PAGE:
Malaysia: Domestic trade to drive port sector

PETALING JAYA: The ports and logistics sector activity will be mainly driven by domestic trade in the near term as global trade’s growth is poised to slowdown this year amid greater carbon emissions regulations.

The World Trade Organisation (WTO) projects the global merchandise trade volume to only inch up by 1.7% this year, compared with a 2.7% expansion in the previous year.

Stricter regulations on carbon emissions may pose new challenges to global trade, Kenanga Research said.

Some of these regulations on carbon emissions come from the United Nations’ International Maritime Organisation (IMO) and the European Union (EU), it said.

“While the exact implications of the regulation of IMO and EU’s Carbon Border Adjustment Mechanism (CBAM) on the seaport and logistics sectors remain unclear (especially for CBAM which is still pending finalisation), the volume of containers heading to the EU will certainly be affected which is about 18% of container throughput under Asia-Europe trade.

“This is especially so for those originating from China, which is a major exporter of iron, steel and aluminium to the EU,” the research house said.

Under the new IMO rules, effective January 2023, all ships must report their carbon intensity.

“The ships must record a 2% annual improvement in their carbon intensity from 2023 through 2030 or face being removed from service,” it noted.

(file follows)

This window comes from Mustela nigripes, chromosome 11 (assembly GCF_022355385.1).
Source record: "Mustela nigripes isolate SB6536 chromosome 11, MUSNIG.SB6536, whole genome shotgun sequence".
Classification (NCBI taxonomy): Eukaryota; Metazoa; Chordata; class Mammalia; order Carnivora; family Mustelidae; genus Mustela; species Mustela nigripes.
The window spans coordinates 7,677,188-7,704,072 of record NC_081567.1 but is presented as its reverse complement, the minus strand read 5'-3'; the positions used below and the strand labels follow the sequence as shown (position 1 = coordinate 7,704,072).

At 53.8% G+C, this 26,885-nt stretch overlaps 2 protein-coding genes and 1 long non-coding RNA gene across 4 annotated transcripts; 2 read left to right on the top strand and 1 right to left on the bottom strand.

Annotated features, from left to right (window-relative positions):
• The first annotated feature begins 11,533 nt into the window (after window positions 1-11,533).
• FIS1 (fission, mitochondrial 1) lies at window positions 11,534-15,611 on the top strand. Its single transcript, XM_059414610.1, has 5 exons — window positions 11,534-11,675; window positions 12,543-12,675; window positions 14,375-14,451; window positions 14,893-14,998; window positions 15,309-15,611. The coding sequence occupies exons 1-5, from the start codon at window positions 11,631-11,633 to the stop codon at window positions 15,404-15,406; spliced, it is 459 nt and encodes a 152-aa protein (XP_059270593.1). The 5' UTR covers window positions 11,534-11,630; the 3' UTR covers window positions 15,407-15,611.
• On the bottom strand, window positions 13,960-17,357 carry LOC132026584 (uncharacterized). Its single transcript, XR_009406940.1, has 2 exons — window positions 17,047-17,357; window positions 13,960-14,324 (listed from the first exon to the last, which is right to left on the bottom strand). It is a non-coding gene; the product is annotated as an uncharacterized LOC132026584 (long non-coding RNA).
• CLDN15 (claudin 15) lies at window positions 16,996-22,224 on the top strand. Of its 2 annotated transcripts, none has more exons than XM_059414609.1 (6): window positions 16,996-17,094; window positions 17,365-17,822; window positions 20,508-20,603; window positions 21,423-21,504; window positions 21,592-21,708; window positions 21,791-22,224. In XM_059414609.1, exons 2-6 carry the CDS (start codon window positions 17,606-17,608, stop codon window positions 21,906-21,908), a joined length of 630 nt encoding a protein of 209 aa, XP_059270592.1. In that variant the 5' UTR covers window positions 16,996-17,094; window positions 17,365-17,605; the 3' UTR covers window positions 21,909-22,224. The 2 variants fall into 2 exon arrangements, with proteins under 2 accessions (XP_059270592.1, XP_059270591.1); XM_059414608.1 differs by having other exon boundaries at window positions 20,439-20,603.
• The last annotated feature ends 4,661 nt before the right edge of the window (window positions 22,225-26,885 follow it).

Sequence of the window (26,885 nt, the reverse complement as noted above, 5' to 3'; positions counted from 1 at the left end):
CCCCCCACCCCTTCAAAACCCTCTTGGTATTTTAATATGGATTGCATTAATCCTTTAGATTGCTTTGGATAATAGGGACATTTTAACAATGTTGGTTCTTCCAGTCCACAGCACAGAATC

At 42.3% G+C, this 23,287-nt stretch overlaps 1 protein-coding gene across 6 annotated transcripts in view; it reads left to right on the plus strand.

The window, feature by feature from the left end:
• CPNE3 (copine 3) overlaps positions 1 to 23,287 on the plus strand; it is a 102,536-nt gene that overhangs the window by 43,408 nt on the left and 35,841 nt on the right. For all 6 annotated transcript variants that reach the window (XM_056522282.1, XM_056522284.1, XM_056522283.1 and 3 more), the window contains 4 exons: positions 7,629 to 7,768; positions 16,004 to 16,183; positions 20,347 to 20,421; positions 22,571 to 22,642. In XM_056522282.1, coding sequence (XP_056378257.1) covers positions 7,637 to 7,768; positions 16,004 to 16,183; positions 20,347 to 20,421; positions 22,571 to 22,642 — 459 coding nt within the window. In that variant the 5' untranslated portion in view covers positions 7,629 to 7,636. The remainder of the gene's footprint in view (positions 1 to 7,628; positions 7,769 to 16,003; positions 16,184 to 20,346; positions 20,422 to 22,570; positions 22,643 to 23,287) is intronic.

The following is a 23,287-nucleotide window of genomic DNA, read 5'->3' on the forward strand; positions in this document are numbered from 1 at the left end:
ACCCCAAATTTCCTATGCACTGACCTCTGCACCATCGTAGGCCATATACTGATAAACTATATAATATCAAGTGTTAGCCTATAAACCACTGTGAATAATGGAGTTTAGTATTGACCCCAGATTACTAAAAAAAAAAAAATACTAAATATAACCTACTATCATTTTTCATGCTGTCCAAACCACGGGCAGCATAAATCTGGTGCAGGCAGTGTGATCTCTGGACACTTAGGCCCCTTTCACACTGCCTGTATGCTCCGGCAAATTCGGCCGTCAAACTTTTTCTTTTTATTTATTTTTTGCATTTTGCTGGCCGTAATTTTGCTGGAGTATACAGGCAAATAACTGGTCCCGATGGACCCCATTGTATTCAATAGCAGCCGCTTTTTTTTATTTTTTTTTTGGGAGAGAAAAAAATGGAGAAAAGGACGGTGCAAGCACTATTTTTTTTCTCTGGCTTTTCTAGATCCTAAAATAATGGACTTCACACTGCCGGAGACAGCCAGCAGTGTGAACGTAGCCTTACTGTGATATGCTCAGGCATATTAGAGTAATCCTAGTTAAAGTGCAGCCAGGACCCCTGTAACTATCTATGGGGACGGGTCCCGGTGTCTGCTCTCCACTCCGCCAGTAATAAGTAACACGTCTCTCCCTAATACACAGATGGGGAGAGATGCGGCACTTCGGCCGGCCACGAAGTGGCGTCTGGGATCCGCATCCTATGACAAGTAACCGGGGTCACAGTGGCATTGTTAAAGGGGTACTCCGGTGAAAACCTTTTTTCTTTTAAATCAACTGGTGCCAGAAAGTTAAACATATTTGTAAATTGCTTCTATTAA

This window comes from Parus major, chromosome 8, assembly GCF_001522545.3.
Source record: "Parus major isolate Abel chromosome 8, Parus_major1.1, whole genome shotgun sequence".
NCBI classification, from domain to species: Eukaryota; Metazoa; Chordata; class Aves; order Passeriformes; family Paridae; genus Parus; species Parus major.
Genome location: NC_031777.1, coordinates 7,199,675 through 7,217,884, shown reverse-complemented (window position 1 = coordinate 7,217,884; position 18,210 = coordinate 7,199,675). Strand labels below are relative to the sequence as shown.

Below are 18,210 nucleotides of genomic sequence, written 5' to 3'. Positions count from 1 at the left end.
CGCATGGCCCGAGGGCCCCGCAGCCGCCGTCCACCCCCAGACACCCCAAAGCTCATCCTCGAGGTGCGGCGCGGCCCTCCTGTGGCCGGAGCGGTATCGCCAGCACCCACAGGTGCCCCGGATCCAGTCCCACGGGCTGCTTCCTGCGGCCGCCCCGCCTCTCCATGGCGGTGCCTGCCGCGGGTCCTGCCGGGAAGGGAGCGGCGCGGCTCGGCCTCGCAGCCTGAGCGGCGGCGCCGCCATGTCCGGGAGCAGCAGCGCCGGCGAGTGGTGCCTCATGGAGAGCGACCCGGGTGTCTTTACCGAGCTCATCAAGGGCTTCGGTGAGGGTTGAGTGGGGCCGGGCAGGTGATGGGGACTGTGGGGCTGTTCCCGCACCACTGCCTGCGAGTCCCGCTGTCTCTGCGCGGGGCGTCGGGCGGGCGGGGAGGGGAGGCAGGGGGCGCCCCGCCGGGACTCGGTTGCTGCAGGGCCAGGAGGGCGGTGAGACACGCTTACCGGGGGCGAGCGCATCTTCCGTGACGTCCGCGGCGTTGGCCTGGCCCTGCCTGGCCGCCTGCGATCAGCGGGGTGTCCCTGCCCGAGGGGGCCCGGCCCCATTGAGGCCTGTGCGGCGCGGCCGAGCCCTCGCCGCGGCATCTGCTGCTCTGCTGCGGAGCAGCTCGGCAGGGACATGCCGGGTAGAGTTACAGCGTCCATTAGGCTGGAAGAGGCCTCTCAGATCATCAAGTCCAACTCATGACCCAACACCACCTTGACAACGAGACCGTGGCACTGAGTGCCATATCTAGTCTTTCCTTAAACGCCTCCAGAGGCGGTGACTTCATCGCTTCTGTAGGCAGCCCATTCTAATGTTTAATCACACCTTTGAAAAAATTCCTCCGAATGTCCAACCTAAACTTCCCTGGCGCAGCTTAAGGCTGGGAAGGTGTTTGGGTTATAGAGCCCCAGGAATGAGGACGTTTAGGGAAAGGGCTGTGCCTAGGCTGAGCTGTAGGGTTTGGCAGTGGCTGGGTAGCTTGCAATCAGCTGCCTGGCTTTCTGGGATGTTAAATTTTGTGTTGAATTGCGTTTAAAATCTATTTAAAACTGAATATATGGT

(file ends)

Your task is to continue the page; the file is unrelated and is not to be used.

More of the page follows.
The research house said the EU’s CBAM policy could disrupt the exports of certain commodities such as iron and steel, cement, aluminium, fertiliser, electricity and hydrogen to the EU.

During the transition period between October 2023 and December 2025, EU importers must report embedded emissions in goods imported importers, on a quarterly basis as well as any carbon price paid in a third country, it said.

“When the CBAM takes full effect starting 2026, importers will need to buy carbon credits reflecting the emissions generated in producing them,” the research house noted.

On another matter, it said China’s re-opening activities were also slower than market expectation despite the recovery in supply chains.

“Consumer confidence and spending globally are likely to take a beating on sustained elevated inflation, rising interest rates and the slowing global economy,” it added.

However, there may be selected bright spots in the logistics sector locally as it is less directly exposed to external headwinds and it rides on the booming eCommerce segment.

Local eCommerce gross merchandise volume is projected to grow at a compounded annual growth rate of 7% from 2023 to 2027 and its size could reach RM1.9 trillion by 2027.

Kenanga Research has a “neutral” call on the sector and its top picks are Bintulu Port Holdings Bhd and Swift Haulage Bhd with an “outperform” rating.